InRealLife (15)

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The ViewLondon Review

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Review byMatthew Turner20/09/2013

Three out of Five stars
Running time: 85 mins

InRealLife is an insightful and impactful documentary that asks some important questions and listens to the answers without passing judgement, though the fact that the internet is such a huge subject makes the film feel like it's only scratching a small portion of the surface.

What's it all about?
Directed by Beeban Kidron, InRealLife is a documentary that seeks to explore the effects of constant exposure to the internet (including social media, smartphones, etc) on today's generation of net-savvy teenagers.

Kidron interviews five young British teens about their internet usage, using each one to highlight a different issue: Ryan (15) cheerfully outlines (in excruciating detail) his addiction to online porn but expresses concerns about the effect it is having on what he looks for in a relationship; Page (15) tells a horrific story about being coerced into gang rape in order to retrieve her precious Blackberry (as well as prostituting herself to buy it in the first place); Tobin (19) discusses how his addiction to gaming affected his studies at Oxford; Adzie attends a frankly terrifying meet-up of thousands of teenage YouTube users in Hyde Park, centered around YouTube sensation Tobuscus (also interviewed, though not especially coherent); and Tom (15), who came out on Twitter, sets out to meet his online boyfriend Dan in real life, with Kidron's cameras in tow.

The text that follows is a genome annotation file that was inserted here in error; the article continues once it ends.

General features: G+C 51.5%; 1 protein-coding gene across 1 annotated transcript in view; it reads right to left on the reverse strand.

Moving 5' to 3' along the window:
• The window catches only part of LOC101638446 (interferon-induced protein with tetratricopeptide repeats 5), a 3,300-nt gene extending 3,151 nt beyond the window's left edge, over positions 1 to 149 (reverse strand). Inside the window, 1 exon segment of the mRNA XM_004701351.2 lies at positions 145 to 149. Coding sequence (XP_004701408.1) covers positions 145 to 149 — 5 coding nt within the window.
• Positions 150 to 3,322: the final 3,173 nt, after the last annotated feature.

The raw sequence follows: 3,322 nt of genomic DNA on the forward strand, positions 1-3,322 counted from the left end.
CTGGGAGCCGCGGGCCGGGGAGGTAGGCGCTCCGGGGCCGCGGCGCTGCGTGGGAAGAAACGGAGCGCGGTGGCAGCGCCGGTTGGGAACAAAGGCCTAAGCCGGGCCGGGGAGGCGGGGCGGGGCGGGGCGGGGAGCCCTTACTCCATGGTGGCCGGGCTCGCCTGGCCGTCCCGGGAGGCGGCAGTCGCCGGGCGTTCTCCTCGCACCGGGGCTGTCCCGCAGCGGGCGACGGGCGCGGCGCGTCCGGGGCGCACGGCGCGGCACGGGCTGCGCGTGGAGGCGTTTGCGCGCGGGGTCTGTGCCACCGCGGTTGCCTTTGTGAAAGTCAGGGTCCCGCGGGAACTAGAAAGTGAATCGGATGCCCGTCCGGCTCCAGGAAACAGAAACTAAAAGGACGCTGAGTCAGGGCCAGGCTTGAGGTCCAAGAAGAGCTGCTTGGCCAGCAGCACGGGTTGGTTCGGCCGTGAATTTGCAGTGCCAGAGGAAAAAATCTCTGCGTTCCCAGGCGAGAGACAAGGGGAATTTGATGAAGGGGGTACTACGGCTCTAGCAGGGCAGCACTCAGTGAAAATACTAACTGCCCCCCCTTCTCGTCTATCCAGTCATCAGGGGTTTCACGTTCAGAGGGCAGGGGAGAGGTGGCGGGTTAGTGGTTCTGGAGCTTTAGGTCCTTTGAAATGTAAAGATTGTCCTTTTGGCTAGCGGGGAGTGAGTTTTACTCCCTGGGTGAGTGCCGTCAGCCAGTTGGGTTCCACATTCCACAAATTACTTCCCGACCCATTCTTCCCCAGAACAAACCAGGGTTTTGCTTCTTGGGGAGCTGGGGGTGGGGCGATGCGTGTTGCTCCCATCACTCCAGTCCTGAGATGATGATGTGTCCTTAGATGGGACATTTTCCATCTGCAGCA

The Good
Kidron intercuts her teenage interviewees with talking head contributions from concerned academics and various other doom-mongering commentators, including Julian Assange, who darkly warns us that the internet is the world's greatest spying machine and that Google knows us better than our own mothers. She also includes a devastating interview with the parents of a young Birmingham teenager who committed suicide after a concerted campaign of internet bullying.

Kidron's listening approach is commendable and the picture that emerges is both chilling and thought-provoking; it's safe to say that the one note of happiness (Tom and Dan finding each other) doesn't really compensate for the depressing outlook painted by the rest of the film, particularly as no one seems to have any viable solutions.

The Bad
InRealLife’s biggest problem is that the internet is such a huge subject that any one of these issues could merit an entire film on its own; as a result it feels that Kidron has barely scratched the surface of a much deeper issue. Similarly, though the scenes where Kidron visits data-housing complexes (accompanied by alien-like primordial sounds on the soundtrack) are interesting, they are largely superfluous to her argument, while the over-use of various Gangnam Style videos in her montages only goes to show how quickly internet fads can date.

Worth seeing?
InRealLife is an engaging, thought-provoking and ultimately depressing documentary that offers no easy answers to a problem that is only going to get bigger. One thing's for certain – it will make you feel very guilty for checking your smartphone the moment the film ends. Recommended.

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InRealLife (15)
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Content updated: 14/12/2017 16:52

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